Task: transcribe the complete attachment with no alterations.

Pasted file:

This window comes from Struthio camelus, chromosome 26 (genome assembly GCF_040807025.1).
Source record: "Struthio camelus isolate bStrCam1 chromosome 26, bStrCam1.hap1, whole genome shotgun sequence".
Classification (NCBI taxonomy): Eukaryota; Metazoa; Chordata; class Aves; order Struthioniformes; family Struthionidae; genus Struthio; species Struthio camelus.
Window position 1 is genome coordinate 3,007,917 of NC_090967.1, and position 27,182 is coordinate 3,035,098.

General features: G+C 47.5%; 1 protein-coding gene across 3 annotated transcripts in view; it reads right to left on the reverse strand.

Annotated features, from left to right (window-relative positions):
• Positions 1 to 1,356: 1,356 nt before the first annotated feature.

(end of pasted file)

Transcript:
This window comes from Struthio camelus, chromosome 26 (genome assembly GCF_040807025.1).
Source record: "Struthio camelus isolate bStrCam1 chromosome 26, bStrCam1.hap1, whole genome shotgun sequence".
Classification (NCBI taxonomy): Eukaryota; Metazoa; Chordata; class Aves; order Struthioniformes; family Struthionidae; genus Struthio; species Struthio camelus.
Window position 1 is genome coordinate 3,007,917 of NC_090967.1, and position 27,182 is coordinate 3,035,098.

General features: G+C 47.5%; 1 protein-coding gene across 3 annotated transcripts in view; it reads right to left on the reverse strand.

Annotated features, from left to right (window-relative positions):
• Positions 1 to 1,356: 1,356 nt before the first annotated feature.